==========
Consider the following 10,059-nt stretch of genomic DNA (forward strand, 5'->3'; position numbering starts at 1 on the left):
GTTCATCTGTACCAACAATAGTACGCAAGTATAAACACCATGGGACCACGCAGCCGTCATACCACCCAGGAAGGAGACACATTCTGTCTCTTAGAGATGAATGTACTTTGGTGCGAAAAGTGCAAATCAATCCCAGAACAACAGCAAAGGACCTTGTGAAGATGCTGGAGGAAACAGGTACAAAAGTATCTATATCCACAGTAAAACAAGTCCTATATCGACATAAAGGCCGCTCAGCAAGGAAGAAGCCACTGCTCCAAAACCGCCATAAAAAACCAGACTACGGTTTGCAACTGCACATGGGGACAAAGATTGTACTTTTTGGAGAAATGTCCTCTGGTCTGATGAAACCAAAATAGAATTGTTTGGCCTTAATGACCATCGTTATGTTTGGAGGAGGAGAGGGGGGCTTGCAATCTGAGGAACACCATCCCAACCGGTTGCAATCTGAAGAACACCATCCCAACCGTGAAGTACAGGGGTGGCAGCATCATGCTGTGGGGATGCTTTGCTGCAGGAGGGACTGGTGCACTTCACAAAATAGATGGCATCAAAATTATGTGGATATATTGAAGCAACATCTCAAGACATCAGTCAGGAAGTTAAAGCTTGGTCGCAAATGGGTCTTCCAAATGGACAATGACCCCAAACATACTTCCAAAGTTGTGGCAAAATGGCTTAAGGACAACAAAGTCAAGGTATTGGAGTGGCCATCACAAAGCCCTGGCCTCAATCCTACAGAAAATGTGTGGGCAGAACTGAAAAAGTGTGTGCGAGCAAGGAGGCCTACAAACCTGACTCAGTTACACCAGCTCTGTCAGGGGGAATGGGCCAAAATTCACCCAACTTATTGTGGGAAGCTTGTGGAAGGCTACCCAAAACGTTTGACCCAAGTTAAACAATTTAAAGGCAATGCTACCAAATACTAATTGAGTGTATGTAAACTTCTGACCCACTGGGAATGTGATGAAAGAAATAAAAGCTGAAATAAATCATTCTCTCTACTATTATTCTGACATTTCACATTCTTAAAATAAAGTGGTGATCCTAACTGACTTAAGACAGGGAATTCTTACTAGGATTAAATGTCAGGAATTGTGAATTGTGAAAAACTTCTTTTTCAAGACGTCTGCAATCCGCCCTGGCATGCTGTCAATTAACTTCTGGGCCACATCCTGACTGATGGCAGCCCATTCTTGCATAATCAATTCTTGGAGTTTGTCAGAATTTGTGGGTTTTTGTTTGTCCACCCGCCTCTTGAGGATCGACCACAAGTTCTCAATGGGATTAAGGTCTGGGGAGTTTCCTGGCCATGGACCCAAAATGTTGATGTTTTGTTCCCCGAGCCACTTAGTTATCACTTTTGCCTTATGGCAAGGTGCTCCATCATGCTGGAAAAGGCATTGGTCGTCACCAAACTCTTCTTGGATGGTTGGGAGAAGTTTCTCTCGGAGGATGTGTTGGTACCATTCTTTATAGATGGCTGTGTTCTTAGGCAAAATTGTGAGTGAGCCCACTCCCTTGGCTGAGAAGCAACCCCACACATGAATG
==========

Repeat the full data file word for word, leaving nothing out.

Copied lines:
Consider the following 10,059-nt stretch of genomic DNA (forward strand, 5'->3'; position numbering starts at 1 on the left):
GTTCATCTGTACCAACAATAGTACGCAAGTATAAACACCATGGGACCACGCAGCCGTCATACCACCCAGGAAGGAGACACATTCTGTCTCTTAGAGATGAATGTACTTTGGTGCGAAAAGTGCAAATCAATCCCAGAACAACAGCAAAGGACCTTGTGAAGATGCTGGAGGAAACAGGTACAAAAGTATCTATATCCACAGTAAAACAAGTCCTATATCGACATAAAGGCCGCTCAGCAAGGAAGAAGCCACTGCTCCAAAACCGCCATAAAAAACCAGACTACGGTTTGCAACTGCACATGGGGACAAAGATTGTACTTTTTGGAGAAATGTCCTCTGGTCTGATGAAACCAAAATAGAATTGTTTGGCCTTAATGACCATCGTTATGTTTGGAGGAGGAGAGGGGGGCTTGCAATCTGAGGAACACCATCCCAACCGGTTGCAATCTGAAGAACACCATCCCAACCGTGAAGTACAGGGGTGGCAGCATCATGCTGTGGGGATGCTTTGCTGCAGGAGGGACTGGTGCACTTCACAAAATAGATGGCATCAAAATTATGTGGATATATTGAAGCAACATCTCAAGACATCAGTCAGGAAGTTAAAGCTTGGTCGCAAATGGGTCTTCCAAATGGACAATGACCCCAAACATACTTCCAAAGTTGTGGCAAAATGGCTTAAGGACAACAAAGTCAAGGTATTGGAGTGGCCATCACAAAGCCCTGGCCTCAATCCTACAGAAAATGTGTGGGCAGAACTGAAAAAGTGTGTGCGAGCAAGGAGGCCTACAAACCTGACTCAGTTACACCAGCTCTGTCAGGGGGAATGGGCCAAAATTCACCCAACTTATTGTGGGAAGCTTGTGGAAGGCTACCCAAAACGTTTGACCCAAGTTAAACAATTTAAAGGCAATGCTACCAAATACTAATTGAGTGTATGTAAACTTCTGACCCACTGGGAATGTGATGAAAGAAATAAAAGCTGAAATAAATCATTCTCTCTACTATTATTCTGACATTTCACATTCTTAAAATAAAGTGGTGATCCTAACTGACTTAAGACAGGGAATTCTTACTAGGATTAAATGTCAGGAATTGTGAATTGTGAAAAACTTCTTTTTCAAGACGTCTGCAATCCGCCCTGGCATGCTGTCAATTAACTTCTGGGCCACATCCTGACTGATGGCAGCCCATTCTTGCATAATCAATTCTTGGAGTTTGTCAGAATTTGTGGGTTTTTGTTTGTCCACCCGCCTCTTGAGGATCGACCACAAGTTCTCAATGGGATTAAGGTCTGGGGAGTTTCCTGGCCATGGACCCAAAATGTTGATGTTTTGTTCCCCGAGCCACTTAGTTATCACTTTTGCCTTATGGCAAGGTGCTCCATCATGCTGGAAAAGGCATTGGTCGTCACCAAACTCTTCTTGGATGGTTGGGAGAAGTTTCTCTCGGAGGATGTGTTGGTACCATTCTTTATAGATGGCTGTGTTCTTAGGCAAAATTGTGAGTGAGCCCACTCCCTTGGCTGAGAAGCAACCCCACACATGAATG